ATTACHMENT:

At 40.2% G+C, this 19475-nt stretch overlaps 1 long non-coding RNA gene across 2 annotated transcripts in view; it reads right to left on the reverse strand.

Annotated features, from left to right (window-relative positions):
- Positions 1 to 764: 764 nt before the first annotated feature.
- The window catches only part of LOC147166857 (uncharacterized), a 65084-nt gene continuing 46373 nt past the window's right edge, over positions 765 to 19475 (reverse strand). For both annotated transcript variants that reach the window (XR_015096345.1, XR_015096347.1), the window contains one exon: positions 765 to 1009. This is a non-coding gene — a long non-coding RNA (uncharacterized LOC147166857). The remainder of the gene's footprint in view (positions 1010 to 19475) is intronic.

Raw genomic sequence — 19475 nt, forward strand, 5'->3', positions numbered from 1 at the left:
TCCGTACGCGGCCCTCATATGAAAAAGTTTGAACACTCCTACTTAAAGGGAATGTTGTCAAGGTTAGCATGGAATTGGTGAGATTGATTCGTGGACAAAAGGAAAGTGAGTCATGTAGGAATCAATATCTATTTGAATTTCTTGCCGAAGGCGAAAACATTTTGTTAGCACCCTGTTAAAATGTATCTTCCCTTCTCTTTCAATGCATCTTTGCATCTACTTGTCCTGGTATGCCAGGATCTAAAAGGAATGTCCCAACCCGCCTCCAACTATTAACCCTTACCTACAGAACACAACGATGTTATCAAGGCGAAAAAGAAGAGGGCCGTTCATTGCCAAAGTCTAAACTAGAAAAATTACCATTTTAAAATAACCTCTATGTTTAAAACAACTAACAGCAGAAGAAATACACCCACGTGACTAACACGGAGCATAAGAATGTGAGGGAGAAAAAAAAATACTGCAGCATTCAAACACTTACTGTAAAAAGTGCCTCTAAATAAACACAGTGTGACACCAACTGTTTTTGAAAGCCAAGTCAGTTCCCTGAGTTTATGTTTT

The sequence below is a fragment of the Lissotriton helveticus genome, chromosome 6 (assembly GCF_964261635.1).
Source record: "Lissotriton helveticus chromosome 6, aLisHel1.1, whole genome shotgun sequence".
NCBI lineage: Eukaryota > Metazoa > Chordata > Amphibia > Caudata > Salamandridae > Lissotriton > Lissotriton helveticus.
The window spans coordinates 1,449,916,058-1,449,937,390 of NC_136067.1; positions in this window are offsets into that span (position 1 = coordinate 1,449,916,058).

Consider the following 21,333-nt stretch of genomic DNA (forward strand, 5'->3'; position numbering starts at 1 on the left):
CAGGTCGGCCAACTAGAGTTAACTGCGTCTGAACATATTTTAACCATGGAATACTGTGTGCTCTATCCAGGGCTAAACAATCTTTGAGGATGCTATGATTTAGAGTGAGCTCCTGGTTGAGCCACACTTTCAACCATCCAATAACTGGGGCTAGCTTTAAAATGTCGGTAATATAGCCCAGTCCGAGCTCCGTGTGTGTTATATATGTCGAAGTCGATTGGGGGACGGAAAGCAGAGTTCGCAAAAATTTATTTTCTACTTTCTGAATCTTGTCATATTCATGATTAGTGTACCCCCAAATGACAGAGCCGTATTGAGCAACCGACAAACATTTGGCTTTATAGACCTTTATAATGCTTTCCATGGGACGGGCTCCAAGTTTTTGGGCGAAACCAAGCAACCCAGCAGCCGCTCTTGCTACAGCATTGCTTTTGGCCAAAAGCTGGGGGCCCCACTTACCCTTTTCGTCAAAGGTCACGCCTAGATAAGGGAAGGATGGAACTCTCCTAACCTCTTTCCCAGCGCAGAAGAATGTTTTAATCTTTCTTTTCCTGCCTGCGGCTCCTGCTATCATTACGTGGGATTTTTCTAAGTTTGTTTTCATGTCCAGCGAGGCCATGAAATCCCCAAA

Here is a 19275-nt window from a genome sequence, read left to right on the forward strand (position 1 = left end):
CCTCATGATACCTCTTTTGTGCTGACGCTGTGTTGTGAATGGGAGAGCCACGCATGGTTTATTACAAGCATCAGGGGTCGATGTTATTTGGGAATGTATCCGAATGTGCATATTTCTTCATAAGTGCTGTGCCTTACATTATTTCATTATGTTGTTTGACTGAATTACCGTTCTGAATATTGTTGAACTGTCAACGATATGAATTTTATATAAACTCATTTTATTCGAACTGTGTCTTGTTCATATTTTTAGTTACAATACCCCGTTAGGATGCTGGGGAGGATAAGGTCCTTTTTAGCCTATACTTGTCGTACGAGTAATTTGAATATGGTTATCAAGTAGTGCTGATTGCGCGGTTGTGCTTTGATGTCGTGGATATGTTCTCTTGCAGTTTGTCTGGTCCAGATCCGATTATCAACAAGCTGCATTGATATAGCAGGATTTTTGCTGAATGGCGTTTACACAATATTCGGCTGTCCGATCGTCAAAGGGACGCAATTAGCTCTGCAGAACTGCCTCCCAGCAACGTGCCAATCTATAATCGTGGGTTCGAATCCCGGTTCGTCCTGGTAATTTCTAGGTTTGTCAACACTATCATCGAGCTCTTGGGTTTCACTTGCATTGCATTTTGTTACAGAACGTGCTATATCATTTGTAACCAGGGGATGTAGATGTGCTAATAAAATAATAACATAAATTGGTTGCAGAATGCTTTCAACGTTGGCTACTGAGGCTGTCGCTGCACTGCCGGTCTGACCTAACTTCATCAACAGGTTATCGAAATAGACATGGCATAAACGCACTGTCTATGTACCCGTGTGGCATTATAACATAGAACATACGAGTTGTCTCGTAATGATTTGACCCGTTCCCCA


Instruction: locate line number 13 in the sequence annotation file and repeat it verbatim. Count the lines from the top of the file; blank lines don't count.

Here is a 19275-nt window from a genome sequence, read left to right on the forward strand (position 1 = left end):